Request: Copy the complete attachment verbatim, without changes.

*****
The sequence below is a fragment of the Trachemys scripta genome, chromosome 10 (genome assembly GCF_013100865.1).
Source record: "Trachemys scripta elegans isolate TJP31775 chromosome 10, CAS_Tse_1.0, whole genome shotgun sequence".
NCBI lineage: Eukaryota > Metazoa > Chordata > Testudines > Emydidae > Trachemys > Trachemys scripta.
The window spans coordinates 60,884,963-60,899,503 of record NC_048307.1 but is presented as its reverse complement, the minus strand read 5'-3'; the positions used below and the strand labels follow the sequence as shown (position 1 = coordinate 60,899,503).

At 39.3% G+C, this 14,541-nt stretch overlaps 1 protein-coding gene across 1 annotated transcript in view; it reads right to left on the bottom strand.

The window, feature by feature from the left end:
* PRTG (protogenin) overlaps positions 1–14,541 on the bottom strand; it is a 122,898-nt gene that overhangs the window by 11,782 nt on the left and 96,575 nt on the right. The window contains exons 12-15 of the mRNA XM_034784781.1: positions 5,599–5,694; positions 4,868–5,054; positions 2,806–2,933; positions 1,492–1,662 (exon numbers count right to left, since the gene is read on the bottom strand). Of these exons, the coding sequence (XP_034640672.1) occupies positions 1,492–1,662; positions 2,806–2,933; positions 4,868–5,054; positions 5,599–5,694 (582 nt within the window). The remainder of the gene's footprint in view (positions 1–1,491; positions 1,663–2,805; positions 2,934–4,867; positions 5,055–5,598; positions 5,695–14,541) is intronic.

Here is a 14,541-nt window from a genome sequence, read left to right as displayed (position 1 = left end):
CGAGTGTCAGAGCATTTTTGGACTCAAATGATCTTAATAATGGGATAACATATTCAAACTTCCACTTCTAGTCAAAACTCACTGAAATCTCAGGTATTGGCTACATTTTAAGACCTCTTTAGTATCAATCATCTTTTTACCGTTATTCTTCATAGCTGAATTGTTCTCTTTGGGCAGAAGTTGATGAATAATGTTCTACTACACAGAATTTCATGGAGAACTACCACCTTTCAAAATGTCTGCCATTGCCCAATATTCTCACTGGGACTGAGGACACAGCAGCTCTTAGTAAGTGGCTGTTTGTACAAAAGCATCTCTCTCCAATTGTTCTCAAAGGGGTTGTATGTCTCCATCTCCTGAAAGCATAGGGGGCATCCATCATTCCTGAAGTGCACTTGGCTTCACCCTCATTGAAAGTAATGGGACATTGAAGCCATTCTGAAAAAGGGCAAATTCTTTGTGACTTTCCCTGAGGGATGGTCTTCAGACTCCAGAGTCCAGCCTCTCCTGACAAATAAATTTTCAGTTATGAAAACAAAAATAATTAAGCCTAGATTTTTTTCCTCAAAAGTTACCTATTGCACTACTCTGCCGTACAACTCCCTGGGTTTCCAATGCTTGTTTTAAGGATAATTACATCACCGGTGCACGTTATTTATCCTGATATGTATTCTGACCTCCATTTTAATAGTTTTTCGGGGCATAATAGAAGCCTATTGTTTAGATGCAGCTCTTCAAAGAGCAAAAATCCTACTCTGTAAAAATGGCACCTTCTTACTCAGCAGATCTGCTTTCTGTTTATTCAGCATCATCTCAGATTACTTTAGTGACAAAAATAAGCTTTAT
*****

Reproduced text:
The sequence below is a fragment of the Trachemys scripta genome, chromosome 10 (genome assembly GCF_013100865.1).
Source record: "Trachemys scripta elegans isolate TJP31775 chromosome 10, CAS_Tse_1.0, whole genome shotgun sequence".
NCBI lineage: Eukaryota > Metazoa > Chordata > Testudines > Emydidae > Trachemys > Trachemys scripta.
The window spans coordinates 60,884,963-60,899,503 of record NC_048307.1 but is presented as its reverse complement, the minus strand read 5'-3'; the positions used below and the strand labels follow the sequence as shown (position 1 = coordinate 60,899,503).

At 39.3% G+C, this 14,541-nt stretch overlaps 1 protein-coding gene across 1 annotated transcript in view; it reads right to left on the bottom strand.

The window, feature by feature from the left end:
* PRTG (protogenin) overlaps positions 1–14,541 on the bottom strand; it is a 122,898-nt gene that overhangs the window by 11,782 nt on the left and 96,575 nt on the right. The window contains exons 12-15 of the mRNA XM_034784781.1: positions 5,599–5,694; positions 4,868–5,054; positions 2,806–2,933; positions 1,492–1,662 (exon numbers count right to left, since the gene is read on the bottom strand). Of these exons, the coding sequence (XP_034640672.1) occupies positions 1,492–1,662; positions 2,806–2,933; positions 4,868–5,054; positions 5,599–5,694 (582 nt within the window). The remainder of the gene's footprint in view (positions 1–1,491; positions 1,663–2,805; positions 2,934–4,867; positions 5,055–5,598; positions 5,695–14,541) is intronic.

Here is a 14,541-nt window from a genome sequence, read left to right as displayed (position 1 = left end):
CGAGTGTCAGAGCATTTTTGGACTCAAATGATCTTAATAATGGGATAACATATTCAAACTTCCACTTCTAGTCAAAACTCACTGAAATCTCAGGTATTGGCTACATTTTAAGACCTCTTTAGTATCAATCATCTTTTTACCGTTATTCTTCATAGCTGAATTGTTCTCTTTGGGCAGAAGTTGATGAATAATGTTCTACTACACAGAATTTCATGGAGAACTACCACCTTTCAAAATGTCTGCCATTGCCCAATATTCTCACTGGGACTGAGGACACAGCAGCTCTTAGTAAGTGGCTGTTTGTACAAAAGCATCTCTCTCCAATTGTTCTCAAAGGGGTTGTATGTCTCCATCTCCTGAAAGCATAGGGGGCATCCATCATTCCTGAAGTGCACTTGGCTTCACCCTCATTGAAAGTAATGGGACATTGAAGCCATTCTGAAAAAGGGCAAATTCTTTGTGACTTTCCCTGAGGGATGGTCTTCAGACTCCAGAGTCCAGCCTCTCCTGACAAATAAATTTTCAGTTATGAAAACAAAAATAATTAAGCCTAGATTTTTTTCCTCAAAAGTTACCTATTGCACTACTCTGCCGTACAACTCCCTGGGTTTCCAATGCTTGTTTTAAGGATAATTACATCACCGGTGCACGTTATTTATCCTGATATGTATTCTGACCTCCATTTTAATAGTTTTTCGGGGCATAATAGAAGCCTATTGTTTAGATGCAGCTCTTCAAAGAGCAAAAATCCTACTCTGTAAAAATGGCACCTTCTTACTCAGCAGATCTGCTTTCTGTTTATTCAGCATCATCTCAGATTACTTTAGTGACAAAAATAAGCTTTAT